Spam musubi is a popular treat in the American state of Hawaii, where it has become a bit of a cultural icon. For mainlanders, Spam musubi may seem a bit mysterious, since the star ingredient is Spam, a processed meat product which meets with derision in many parts of the world. For Hawaiians, however, Spam musubi references the rich cultural history of Hawaii, integrating the regional love for Spam and Hawaii's Japanese influences in one dish which can be found on every Hawaiian island, from convenience stores to gourmet restaurants.
Before delving into the specifics of the Spam musubi, it may help to explain the cult of Spam in Hawaii. Hawaii, after all, hosts an annual Spam festival, and the Islanders take their Spam very seriously. Spam became widespread in Hawaii during the Second World War, when an influx of soldiers introduced Hawaiians to the canned meat product, as fresh meat was rather scarce. Hawaiians acquired a taste for Spam, pairing it with other regional specialties, and it worked its way into the hearts of many Hawaiians.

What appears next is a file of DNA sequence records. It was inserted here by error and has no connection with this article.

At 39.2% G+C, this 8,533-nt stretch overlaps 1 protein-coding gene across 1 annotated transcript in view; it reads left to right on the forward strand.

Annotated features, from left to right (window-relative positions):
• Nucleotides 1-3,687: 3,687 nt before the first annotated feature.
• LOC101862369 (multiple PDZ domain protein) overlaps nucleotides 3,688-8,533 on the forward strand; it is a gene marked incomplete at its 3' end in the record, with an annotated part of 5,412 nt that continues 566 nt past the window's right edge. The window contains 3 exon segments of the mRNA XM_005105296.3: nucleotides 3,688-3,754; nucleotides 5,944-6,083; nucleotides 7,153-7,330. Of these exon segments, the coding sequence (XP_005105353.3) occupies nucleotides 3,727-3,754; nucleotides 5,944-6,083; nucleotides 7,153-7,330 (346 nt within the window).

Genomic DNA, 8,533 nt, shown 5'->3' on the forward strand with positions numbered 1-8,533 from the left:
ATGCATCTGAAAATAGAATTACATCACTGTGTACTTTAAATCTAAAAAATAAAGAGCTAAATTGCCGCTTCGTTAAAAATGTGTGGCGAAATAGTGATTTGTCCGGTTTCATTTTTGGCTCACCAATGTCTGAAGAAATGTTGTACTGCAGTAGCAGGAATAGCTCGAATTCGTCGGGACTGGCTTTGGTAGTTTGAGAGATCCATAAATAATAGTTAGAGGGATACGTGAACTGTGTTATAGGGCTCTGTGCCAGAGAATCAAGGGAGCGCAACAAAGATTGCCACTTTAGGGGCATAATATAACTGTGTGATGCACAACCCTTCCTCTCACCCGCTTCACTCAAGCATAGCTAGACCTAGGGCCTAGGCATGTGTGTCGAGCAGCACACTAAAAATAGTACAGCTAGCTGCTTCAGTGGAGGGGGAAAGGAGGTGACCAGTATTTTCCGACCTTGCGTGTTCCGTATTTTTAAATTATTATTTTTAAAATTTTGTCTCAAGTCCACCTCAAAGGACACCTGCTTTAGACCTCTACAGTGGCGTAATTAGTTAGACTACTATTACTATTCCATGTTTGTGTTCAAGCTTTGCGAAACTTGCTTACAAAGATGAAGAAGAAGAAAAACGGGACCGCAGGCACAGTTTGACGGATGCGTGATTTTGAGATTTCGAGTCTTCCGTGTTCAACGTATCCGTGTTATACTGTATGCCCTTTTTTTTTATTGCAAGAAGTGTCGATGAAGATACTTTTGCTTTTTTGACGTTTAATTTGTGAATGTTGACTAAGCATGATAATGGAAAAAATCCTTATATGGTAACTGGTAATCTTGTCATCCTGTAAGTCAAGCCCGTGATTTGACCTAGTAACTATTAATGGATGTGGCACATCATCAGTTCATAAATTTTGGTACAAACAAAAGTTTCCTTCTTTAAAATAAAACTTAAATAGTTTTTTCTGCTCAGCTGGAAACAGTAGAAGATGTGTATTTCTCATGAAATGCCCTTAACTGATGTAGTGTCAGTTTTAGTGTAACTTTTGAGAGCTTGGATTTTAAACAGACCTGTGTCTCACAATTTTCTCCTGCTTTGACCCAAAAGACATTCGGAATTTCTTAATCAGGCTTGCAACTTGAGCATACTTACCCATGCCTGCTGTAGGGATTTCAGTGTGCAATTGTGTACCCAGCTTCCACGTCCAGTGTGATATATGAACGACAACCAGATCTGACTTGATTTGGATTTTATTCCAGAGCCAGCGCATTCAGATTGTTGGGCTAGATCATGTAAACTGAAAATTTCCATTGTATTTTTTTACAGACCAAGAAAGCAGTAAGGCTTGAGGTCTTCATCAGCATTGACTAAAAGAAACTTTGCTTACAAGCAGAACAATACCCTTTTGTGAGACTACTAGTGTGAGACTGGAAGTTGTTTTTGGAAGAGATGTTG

The Spam musubi is based on a Japanese dish which is also known as musubi or onigiri. Onigiri is made by compressing salted rice into a block, mounting a piece of raw fish on top, and then wrapping the assemblage in nori to make it into a neat packet. Onigiri is technically not sushi, because the rice is not seasoned with vinegar, but it is a popular offering in sushi restaurants, and it is a very common food in Hawaii, thanks to the big Japanese population.
To make Spam musubi, cooks compress a block of rice and then add a piece of Spam which is often fried or baked to bring out the flavor, before wrapping the musubi in nori and serving it. Flavored Spam may be used, along with a fried egg, and sometimes Japanese seasoning or teriyaki sauce is added to the mix. Many Hawaiians use a musubi press, which is designed to compact the rice to the necessary density.
This Hawaiian snack food can literally be found everywhere. Some adventurous mainlanders try a piece of Spam musubi when they visit Hawaii to get a taste of local culture; they may also try an assortment of other dishes which include Spam. Spam musubi has also achieved gourmet status, showing up in some very classy Hawaiian restaurants as a cornerstone of Hawaiian cuisine.